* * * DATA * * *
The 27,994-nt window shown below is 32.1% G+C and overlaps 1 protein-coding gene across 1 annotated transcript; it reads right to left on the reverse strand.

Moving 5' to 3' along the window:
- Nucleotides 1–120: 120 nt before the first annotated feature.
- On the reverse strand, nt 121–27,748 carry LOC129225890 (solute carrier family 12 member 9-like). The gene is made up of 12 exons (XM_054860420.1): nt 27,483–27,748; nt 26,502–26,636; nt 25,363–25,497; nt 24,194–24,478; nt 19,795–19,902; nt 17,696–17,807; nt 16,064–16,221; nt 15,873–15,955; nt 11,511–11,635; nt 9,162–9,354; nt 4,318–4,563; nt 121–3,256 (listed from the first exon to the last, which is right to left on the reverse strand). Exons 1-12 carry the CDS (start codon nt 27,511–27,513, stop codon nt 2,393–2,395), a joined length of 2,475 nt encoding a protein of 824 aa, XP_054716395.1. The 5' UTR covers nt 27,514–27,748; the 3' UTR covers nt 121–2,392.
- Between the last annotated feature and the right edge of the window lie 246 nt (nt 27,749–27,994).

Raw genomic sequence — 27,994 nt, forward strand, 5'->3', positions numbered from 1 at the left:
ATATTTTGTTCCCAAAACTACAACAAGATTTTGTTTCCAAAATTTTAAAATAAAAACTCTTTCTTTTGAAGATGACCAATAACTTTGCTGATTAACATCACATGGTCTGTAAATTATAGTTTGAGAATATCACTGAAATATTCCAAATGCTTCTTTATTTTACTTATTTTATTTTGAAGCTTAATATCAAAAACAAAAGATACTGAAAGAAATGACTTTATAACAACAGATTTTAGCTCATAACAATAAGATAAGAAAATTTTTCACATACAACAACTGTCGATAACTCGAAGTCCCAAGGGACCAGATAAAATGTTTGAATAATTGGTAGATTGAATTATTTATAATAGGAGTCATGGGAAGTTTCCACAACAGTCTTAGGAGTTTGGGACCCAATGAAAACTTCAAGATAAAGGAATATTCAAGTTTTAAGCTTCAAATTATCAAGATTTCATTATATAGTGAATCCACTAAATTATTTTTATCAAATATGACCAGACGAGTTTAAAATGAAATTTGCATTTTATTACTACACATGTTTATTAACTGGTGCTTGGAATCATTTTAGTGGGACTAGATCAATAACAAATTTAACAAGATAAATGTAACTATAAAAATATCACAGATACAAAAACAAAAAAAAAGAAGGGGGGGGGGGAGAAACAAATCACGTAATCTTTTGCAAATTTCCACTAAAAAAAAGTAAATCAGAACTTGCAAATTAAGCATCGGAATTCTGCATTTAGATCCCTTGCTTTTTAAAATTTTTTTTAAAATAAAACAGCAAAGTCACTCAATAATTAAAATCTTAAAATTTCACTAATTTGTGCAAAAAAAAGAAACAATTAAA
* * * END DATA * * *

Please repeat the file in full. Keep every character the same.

The 27,994-nt window shown below is 32.1% G+C and overlaps 1 protein-coding gene across 1 annotated transcript; it reads right to left on the reverse strand.

Moving 5' to 3' along the window:
- Nucleotides 1–120: 120 nt before the first annotated feature.
- On the reverse strand, nt 121–27,748 carry LOC129225890 (solute carrier family 12 member 9-like). The gene is made up of 12 exons (XM_054860420.1): nt 27,483–27,748; nt 26,502–26,636; nt 25,363–25,497; nt 24,194–24,478; nt 19,795–19,902; nt 17,696–17,807; nt 16,064–16,221; nt 15,873–15,955; nt 11,511–11,635; nt 9,162–9,354; nt 4,318–4,563; nt 121–3,256 (listed from the first exon to the last, which is right to left on the reverse strand). Exons 1-12 carry the CDS (start codon nt 27,511–27,513, stop codon nt 2,393–2,395), a joined length of 2,475 nt encoding a protein of 824 aa, XP_054716395.1. The 5' UTR covers nt 27,514–27,748; the 3' UTR covers nt 121–2,392.
- Between the last annotated feature and the right edge of the window lie 246 nt (nt 27,749–27,994).

Raw genomic sequence — 27,994 nt, forward strand, 5'->3', positions numbered from 1 at the left:
ATATTTTGTTCCCAAAACTACAACAAGATTTTGTTTCCAAAATTTTAAAATAAAAACTCTTTCTTTTGAAGATGACCAATAACTTTGCTGATTAACATCACATGGTCTGTAAATTATAGTTTGAGAATATCACTGAAATATTCCAAATGCTTCTTTATTTTACTTATTTTATTTTGAAGCTTAATATCAAAAACAAAAGATACTGAAAGAAATGACTTTATAACAACAGATTTTAGCTCATAACAATAAGATAAGAAAATTTTTCACATACAACAACTGTCGATAACTCGAAGTCCCAAGGGACCAGATAAAATGTTTGAATAATTGGTAGATTGAATTATTTATAATAGGAGTCATGGGAAGTTTCCACAACAGTCTTAGGAGTTTGGGACCCAATGAAAACTTCAAGATAAAGGAATATTCAAGTTTTAAGCTTCAAATTATCAAGATTTCATTATATAGTGAATCCACTAAATTATTTTTATCAAATATGACCAGACGAGTTTAAAATGAAATTTGCATTTTATTACTACACATGTTTATTAACTGGTGCTTGGAATCATTTTAGTGGGACTAGATCAATAACAAATTTAACAAGATAAATGTAACTATAAAAATATCACAGATACAAAAACAAAAAAAAAGAAGGGGGGGGGGGAGAAACAAATCACGTAATCTTTTGCAAATTTCCACTAAAAAAAAGTAAATCAGAACTTGCAAATTAAGCATCGGAATTCTGCATTTAGATCCCTTGCTTTTTAAAATTTTTTTTAAAATAAAACAGCAAAGTCACTCAATAATTAAAATCTTAAAATTTCACTAATTTGTGCAAAAAAAAGAAACAATTAAA